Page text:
In Chapter 4, this study proposes a general method for computing contaminant concentrations resulting from an instantaneous source by solving the ADE analytically for bidirectional surface-water flow problems with initial and boundary conditions using the superposition method. Additionally, we propose a Lagrangian approach utilizing a change of variables technique to validate the analytical solutions obtained from the superposition method by comparing them to the solutions from the Lagrangian approach. It also investigates the effects of bidirectional surface-water flow on contaminant transport processes in streams and rivers, as well as in other surface water bodies.

In this study, we propose two analytical transport models for analyzing concentration profiles and breakthrough curves for equivalent unidirectional flow with a constant dispersion coefficient and bidirectional flow with velocity-dependent dispersion coefficients. The results of this study indicate the concentration profiles for bidirectional flow do not match the profiles for equivalent unidirectional flow except during even flow cycles. The peak of the concentration profile for the bidirectional flow model is slightly lower than the peak of the equivalent unidirectional model.

The bidirectional flow transport models predict multiple concentration peaks for concentration histories as shown in breakthrough curves; however, the equivalent unidirectional model predicts only one concentration peak. The effects of forward and reverse flows (positive and negative velocities, respectively) for bidirectional surface-water flow on a breakthrough curve are different before and after a transition period during which stream concentrations increase first and then decrease after a peak concentration within a flow cycle. Before the transition period, the forward flow will increase concentrations, and the reverse flow will decrease them; however, after the transition period, vice-versa. All the transition periods occur during forward flow periods (even flow cycles) when flow velocities are positive. As the evaluation locations move toward the outlet, the transition period occurs later.

The bidirectional surface-water flow will cause the spatial and temporal concentration distributions of a conservative contaminant in a control segment to change significantly, as shown in concentration profile mismatches and multiple peak concentrations, such that the concentration distribution obtained by using an analytical model with the assumption of equivalent unidirectional surface-water flow cannot replace the concentration distribution from a bidirectional flow transport model in a bidirectional surface-water flow system. Therefore, the spatial and temporal concentration distributions predicted by analytical and numerical simulations with the assumption of equivalent unidirectional surface-water flow may overestimate the peak of concentration profiles and underestimate the peaks of breakthrough curves resulting from an instantaneous release of a point source in streams and rivers. Also, an analytical model with velocity-dependent dispersion coefficients should be used for estimating the spatial and temporal concentration distribution of a conservative contaminant in a control segment more accurately.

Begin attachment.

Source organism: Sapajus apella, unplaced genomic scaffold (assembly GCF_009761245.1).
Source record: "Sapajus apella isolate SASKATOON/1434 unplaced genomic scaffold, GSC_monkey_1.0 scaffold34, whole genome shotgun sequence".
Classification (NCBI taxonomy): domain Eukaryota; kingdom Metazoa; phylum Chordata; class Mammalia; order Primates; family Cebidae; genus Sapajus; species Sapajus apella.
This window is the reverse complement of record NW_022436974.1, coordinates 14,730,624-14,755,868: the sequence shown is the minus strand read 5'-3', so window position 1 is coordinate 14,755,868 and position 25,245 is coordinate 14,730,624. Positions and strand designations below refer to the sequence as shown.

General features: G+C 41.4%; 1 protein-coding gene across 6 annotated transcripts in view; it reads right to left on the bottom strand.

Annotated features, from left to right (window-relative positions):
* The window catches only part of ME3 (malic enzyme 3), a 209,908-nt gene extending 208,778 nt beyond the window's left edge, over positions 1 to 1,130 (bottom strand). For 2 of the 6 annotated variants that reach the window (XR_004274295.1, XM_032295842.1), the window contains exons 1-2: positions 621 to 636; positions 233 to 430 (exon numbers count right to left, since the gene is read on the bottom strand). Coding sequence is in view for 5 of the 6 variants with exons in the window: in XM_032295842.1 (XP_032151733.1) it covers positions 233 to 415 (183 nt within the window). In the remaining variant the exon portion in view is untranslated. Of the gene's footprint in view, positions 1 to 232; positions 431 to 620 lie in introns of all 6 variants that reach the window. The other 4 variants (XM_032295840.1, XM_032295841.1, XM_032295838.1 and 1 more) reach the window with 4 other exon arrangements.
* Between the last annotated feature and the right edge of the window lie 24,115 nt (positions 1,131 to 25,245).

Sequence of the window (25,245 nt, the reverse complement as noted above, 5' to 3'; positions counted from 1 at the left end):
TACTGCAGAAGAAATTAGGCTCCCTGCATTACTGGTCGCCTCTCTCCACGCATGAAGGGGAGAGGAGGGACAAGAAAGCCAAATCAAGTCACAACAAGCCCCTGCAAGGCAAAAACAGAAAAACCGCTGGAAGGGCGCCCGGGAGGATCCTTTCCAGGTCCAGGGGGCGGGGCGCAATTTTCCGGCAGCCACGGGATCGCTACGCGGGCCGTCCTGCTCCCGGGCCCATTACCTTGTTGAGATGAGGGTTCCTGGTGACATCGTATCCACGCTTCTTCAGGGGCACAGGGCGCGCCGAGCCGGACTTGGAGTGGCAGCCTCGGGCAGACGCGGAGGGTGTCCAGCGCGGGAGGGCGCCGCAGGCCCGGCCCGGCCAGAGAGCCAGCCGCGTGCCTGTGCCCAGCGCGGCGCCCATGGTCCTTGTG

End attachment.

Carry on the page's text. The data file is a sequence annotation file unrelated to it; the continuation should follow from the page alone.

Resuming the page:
In Chapter 5, a quasi-analytical model is proposed to estimate the mean residence time for tracer particles to spend inside a control segment of interest. For many environmental studies, estimating the mean residence time of a conservative contaminant in a given water body is essential for predicting the time spent by the contaminant transported in the surface water. In this chapter, the mean residence time is calculated using the analytical solutions proposed in Chapter 4 to evaluate how the mean residence time will vary for bidirectional surface-water flow compared with the solutions for equivalent unidirectional surface-water flow in streams and rivers. The results of this study suggest the unidirectional model results in an approximately 15% error in the estimated mean residence time as compared to the bidirectional model.